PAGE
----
Reason for this is the impending surge in prices as coal soon becomes an international commodity shipped to countries like China and India.
Despite a black eye here in the USA due to its polluting capability, coal is in high demand all over the world, especially in growing economies.
It could be predicted that the biggest future opportunity for Wyoming coal is for it to be shipped out of Pacific ports to countries that are running out of locally produced coal.
Back here in Wyoming, coal severance taxes have not been raised in decades.
Gov. Matt Mead and the newly convened Legislators should at least look at what former Gov. Sarah Palin did in Alaska, in modifying that state’s severance tax rates.
My understanding is that the Alaska system involves indexing rates, which is what Wyoming should consider. As coal prices rise, so should the severance tax rate. As prices go down, so should the rate. This is fair and market-driven. With an outlook this promising, Wyoming citizens and future generations of Wyomingites will benefit greatly.
In Wyoming, coal is a very big deal. Our state is the largest coal-producing region in North America and supplied 40 percent of the coal used in the USA. Some 13 mines in Campbell County’s Powder River Basin generated 97 percent of this production.
My friend Jeff Wacker, the futurist for Hewlett-Packard from Dallas, tipped me off to this impending worldwide coal boom.
There are two huge international reasons to look at raising coal severance taxes right now. Both of these reasons are causing the prices for coal to rise and the demand to soar worldwide.
First is the rapid growth of economies in China and India.
China is building a new coal-fired electrical power plant weekly. Right now, that country imports some 60 percent of all the coal produced in Australia. Recently, coal prices increased by 40 percent in that country.
Even though China mines a lot of its own coal, it cannot provide enough to satisfy its needs for the power plants and for its vast steel-making facilities.
China’s economy is expected to grow four times as fast as the USA in 2011, and its demand for more coal is unrelenting.
India’s economy is also growing rapidly and relies on coal for both electrical power and for making steel. At one point in 2010, 17 coal-fired plants in India were down to a seven-day supply of coal on-hand, which is considered a huge security risk for that country.
More than 75 percent of India’s coal is imported from Indonesia. Its importing of coal from South Africa increased by 75 percent this past year.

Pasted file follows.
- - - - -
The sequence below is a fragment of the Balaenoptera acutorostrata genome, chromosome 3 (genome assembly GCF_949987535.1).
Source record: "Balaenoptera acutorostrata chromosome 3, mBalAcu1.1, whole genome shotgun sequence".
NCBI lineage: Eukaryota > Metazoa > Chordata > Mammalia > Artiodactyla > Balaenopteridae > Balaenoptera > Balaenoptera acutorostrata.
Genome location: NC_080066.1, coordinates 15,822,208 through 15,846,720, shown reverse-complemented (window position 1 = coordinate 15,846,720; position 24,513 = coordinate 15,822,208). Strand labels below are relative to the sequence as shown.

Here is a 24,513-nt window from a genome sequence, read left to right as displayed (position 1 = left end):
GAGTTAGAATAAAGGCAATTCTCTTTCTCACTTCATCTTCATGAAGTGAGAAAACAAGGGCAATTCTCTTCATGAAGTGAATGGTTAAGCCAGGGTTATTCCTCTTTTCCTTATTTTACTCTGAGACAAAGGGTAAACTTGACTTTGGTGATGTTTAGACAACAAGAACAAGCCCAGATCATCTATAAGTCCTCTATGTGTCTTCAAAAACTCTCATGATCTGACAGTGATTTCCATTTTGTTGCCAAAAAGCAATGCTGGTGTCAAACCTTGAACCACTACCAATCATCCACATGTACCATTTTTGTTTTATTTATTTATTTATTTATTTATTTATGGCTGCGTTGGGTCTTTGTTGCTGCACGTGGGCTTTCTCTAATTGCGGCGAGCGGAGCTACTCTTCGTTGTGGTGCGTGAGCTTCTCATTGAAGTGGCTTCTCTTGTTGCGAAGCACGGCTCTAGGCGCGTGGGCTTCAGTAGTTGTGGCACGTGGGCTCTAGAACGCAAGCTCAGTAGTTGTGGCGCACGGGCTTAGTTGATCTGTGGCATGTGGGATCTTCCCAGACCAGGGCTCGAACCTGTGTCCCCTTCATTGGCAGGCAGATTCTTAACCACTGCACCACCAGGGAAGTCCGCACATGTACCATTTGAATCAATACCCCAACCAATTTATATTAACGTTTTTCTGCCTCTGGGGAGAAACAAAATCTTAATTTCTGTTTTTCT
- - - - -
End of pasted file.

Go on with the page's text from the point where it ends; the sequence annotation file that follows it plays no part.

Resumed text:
Second reason is a series of catastrophes in the world that are causing a shortage of coal.
Australia has been battered by floods that have negatively affected two-thirds of its coal mining capacity. It will take time to restore the mines and the ports that were damaged by record rains and storms.
In Russia, a horrible accident killed over 60 people in one of the country’s largest coal mines.
It will cost $200 million and years to bring that mine back into production. Russia was a net coal exporter before the accident, but now may need to import coal.
With the above scenarios, we now see state leaders from Montana meeting with Pacific states about expanding ocean ports so more coal shipments can be made to those far-off countries. Wyoming industry folks are also in the thick of these discussions.
Meanwhile, here we are, back in a windy corner of Wyoming, watching our legislators and our world-best lobbyists mingle and settle in for the legislative session.
Should severance tax reform be on the table?
For years our lobbyists have managed to convince our legislators and our governors to leave this golden goose alone.
“If it is not broken, why fix it?” is the oft-heard refrain by lobbyists and lawmakers, alike.
Well, we are not saying it is broken. In fact our severance tax system is the envy of every other state, except Alaska.
But well-meaning and good-intentioned leaders need to take a long, hard look at this system soon. Today is not soon enough.
Check out Bill Sniffin’s columns and blogs at www.billsniffin.com. He is a longtime Wyoming journalist and author from Lander. He has a Facebook page for William C. Sniffin and his Twitter address is Billwyoming.